The Gaza war has reignited the same racial conflicts raised by the OJ trial

The ‘trial of the century’ highlighted that behind big themes lie human stories


OJ Simpson on trial in Los Angeles in 1995 (VINCE BUCCI/AFP via Getty Images)

April 15, 2024 17:24

Almost exactly seven years ago, I spent a deeply memorable day in New York with a 76 year old man and his 45 year old daughter as we watched a parole hearing. This was Fred and Kim Goldman, and the felon up for parole was OJ Simpson. The latter you know about, the Goldmans maybe not so much, but it was Fred’s son – and Kim’s brother – Ron who Simpson brutally killed, alongside Simpson’s ex-wife, Nicole Brown, in 1994. This then sparked probably the biggest celebrity trial of all time, in which Simpson was, outrageously, found not guilty. The Goldmans then won a wrongful death civil suit against Simpson and he was ordered to pay them $33.5 million, which he never did. In 2008, Simpson was finally convicted – not of murder but of various tawdry felonies after he stole some sports memorabilia. Nine years later, it was his parole hearing, and I went to watch it with the Goldmans. Simpson was released.

I’ve been thinking about the Goldmans a lot since Simpson died last week of cancer. They were such a delightful but sad duo, an extremely close father and daughter who were still palpably traumatised by the shocking loss of their “third musketeer”, Ron. It’s often assumed that Ron was Nicole’s boyfriend, but in fact he just happened to be a waiter at the restaurant where Nicole had eaten dinner that night with her family, and he was returning some sunglasses that they had left behind.

When he arrived at Nicole’s house to drop them off, Simpson was almost certainly already attacking her. The attacks were so violent, so frenzied, that Simpson didn’t just stab his ex-wife, he very nearly beheaded her. Ron was stabbed 25 times and when the jury was shown the photos, they gagged and fled the courtroom.

The Simpson trial touched on many of the social debates that still occupy America today: race, police corruption, women not being believed and so on. But there was another undercurrent in that trial that is less commonly noted but also just as relevant: the uneasy relations between African-Americans and Jewish-Americans.

The Goldmans are Jewish. When I was with them, Fred wore a Star of David around his neck and Kim still regularly gets antisemitic abuse online from Simpson’s astonishingly loyal supporters. In recordings made before Simpson committed his robberies, he referred to the Goldmans as “the gold-diggers.”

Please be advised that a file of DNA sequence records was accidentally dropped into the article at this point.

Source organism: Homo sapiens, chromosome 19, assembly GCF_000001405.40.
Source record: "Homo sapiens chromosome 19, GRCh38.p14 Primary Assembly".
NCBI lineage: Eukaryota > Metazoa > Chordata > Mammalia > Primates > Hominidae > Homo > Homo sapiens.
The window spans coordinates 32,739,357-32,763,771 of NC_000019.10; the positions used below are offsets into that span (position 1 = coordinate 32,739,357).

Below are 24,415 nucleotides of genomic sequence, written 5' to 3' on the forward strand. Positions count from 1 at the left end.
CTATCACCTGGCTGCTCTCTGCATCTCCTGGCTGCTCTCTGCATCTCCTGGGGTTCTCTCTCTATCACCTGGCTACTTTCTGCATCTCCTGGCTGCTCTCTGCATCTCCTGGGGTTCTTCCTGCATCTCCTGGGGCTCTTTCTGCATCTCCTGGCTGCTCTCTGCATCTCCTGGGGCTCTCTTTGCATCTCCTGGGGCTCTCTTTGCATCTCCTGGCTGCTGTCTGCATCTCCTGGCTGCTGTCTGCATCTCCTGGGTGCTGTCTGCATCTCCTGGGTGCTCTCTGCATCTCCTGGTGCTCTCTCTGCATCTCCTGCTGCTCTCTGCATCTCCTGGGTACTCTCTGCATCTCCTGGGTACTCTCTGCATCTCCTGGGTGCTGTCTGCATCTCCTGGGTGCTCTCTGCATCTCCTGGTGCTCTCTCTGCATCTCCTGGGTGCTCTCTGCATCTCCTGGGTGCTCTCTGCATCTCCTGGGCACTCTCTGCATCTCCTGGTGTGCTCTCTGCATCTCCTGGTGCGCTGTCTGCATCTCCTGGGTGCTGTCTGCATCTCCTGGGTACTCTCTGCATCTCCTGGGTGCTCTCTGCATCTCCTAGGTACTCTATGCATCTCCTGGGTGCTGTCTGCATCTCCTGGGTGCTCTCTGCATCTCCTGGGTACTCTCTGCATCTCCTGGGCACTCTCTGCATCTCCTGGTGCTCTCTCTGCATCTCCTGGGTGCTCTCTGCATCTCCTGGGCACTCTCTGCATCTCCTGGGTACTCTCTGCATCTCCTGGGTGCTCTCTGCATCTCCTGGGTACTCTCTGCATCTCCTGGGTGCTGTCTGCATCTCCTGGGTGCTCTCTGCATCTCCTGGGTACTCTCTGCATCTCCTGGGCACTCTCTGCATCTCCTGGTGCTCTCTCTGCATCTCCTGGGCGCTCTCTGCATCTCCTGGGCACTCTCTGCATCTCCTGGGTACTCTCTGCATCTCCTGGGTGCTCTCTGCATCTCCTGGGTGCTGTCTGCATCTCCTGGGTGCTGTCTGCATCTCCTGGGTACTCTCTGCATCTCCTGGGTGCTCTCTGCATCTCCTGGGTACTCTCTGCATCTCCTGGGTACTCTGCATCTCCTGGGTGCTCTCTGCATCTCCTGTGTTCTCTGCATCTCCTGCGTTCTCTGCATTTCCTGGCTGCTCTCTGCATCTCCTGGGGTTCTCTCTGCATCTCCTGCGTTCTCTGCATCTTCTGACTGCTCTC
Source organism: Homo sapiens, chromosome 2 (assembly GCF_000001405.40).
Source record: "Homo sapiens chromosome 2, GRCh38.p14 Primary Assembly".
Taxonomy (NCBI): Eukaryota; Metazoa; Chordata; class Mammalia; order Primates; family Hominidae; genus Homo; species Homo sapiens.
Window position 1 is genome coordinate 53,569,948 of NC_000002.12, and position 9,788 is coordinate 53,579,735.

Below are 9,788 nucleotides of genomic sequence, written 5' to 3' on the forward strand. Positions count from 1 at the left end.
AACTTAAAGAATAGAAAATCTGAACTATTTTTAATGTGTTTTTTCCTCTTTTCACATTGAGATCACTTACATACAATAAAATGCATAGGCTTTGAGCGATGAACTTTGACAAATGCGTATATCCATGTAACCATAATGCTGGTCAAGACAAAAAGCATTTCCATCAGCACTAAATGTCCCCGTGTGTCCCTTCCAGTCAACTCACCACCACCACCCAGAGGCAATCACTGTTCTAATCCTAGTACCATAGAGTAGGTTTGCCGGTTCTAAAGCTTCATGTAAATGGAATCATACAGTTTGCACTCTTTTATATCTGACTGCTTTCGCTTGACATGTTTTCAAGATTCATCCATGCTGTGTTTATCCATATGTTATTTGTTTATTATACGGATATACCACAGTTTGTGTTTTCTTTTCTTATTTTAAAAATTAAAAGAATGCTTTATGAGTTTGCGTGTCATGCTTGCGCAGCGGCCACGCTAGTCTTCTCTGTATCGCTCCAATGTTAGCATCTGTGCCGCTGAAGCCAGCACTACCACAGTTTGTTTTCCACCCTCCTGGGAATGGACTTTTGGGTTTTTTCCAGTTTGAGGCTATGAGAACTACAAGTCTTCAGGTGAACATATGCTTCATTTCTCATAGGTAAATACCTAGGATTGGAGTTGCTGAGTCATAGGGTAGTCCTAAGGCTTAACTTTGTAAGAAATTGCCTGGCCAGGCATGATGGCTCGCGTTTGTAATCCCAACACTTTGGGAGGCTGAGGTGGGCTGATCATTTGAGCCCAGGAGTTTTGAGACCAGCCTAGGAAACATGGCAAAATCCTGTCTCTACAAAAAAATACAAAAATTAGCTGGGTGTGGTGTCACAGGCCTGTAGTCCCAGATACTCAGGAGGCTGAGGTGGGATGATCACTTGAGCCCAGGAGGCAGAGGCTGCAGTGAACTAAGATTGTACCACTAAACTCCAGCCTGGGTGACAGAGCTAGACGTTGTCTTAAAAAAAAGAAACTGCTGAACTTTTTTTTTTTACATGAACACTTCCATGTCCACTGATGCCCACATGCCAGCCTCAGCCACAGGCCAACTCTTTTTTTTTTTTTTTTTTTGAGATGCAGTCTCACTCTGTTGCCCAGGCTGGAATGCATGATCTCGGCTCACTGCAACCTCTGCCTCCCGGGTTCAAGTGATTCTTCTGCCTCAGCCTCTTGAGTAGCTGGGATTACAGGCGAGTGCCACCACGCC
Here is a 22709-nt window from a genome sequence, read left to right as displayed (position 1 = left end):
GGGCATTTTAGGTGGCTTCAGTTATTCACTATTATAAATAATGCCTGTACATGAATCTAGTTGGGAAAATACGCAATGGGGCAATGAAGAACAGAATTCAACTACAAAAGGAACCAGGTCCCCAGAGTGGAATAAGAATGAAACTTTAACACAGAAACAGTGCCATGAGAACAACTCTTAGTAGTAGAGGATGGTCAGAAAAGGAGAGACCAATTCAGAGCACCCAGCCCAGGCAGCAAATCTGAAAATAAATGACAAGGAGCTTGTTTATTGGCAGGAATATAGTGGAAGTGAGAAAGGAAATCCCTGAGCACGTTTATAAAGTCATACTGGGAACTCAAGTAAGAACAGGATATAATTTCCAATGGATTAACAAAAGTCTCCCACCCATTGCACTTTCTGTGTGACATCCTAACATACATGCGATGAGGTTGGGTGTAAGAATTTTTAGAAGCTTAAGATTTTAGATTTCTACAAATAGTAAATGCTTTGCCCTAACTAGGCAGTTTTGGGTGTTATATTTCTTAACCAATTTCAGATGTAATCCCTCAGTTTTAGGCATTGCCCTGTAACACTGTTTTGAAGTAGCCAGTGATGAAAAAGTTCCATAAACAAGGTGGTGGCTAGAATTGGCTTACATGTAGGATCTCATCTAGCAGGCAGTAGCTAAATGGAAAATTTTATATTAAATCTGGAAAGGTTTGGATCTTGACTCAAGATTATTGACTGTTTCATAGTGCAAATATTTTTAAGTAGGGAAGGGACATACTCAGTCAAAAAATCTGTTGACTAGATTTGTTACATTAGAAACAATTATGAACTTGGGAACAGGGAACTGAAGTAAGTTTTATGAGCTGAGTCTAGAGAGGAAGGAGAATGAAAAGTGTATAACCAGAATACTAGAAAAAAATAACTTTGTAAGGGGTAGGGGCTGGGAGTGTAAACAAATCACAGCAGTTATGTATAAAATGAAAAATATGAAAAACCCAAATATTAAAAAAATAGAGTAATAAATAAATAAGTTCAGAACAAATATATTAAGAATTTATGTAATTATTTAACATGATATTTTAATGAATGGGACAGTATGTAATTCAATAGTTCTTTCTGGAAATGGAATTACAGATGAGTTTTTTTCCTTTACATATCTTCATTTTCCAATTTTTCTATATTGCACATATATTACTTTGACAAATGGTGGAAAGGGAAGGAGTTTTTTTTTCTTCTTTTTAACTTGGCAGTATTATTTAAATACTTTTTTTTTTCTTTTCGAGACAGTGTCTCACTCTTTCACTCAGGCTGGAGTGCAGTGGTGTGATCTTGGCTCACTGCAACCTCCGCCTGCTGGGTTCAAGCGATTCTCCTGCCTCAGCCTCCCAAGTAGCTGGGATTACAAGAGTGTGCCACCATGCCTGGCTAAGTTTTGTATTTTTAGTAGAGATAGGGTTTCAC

“My people were brought to America in chains. Your people were driven here to escape the chains fashioned for them in Europe. Our unity is born of our common struggle for centuries, not only to rid ourselves of bondage, but to make oppression of any people by others an impossibility.” So Dr Martin Luther King said in 1958 when addressing the American Jewish Congress. And yet American Jews and African-Americans have too often found that this common bond drives them apart more than it binds them together. Many Jews played key roles in the Civil Rights era (not surprising, perhaps – the Ku Klux Klan hated Jews as much as it hated black people).

And yet, as frequently happens between two minority groups who have suffered a lot of repression, there have been feelings of mutual suspicion, and bitter resentments. Antisemitic conspiracy theories are regularly heard from Louis Farrakhan and other American followers of the Nation of Islam, and it took New York a long time to forgive Jesse Jackson for referring to the city as “Hymietown” in the 1980s. The 2022 biopic of the group NWA, Straight Outta Compton, featured another source of rancour between the two groups: the tenacious trope that Jewish money men exploit black artists.

In my naivete, I once thought that this kind of antipathy would one day fade away as the black and Jewish communities realised, as Dr King said, that more unites us than divides us. But the war in Gaza has re-ignited all these old arguments, and more so. On a recent trip to Harvard University I encountered people who honestly believe that Jews have always exploited black people, that they made money from the slave trade and were the ultimate source of black oppression. What, I wanted to scream at them, do injustices in black life in America have to do with Palestine?!

It doesn’t matter that their beliefs have about as much connection to reality as OJ Simpson’s defence case. People today re-launder their domestic affairs as international disputes, and we can laugh at the narcissism of it all or despair at the ignorance, but the end result is, once again, two minority groups being pitted against one another. And you know who wins those arguments? Neither of the minority groups, that’s for sure.

It’s sad. And it’s not changing any time soon. But what the Simpson trial highlighted is that behind all those big themes – race! women! – lie extremely human stories and tragic human costs. Thoughts are with the Goldman family this week. May Ron’s memory be a blessing.

April 15, 2024 17:24

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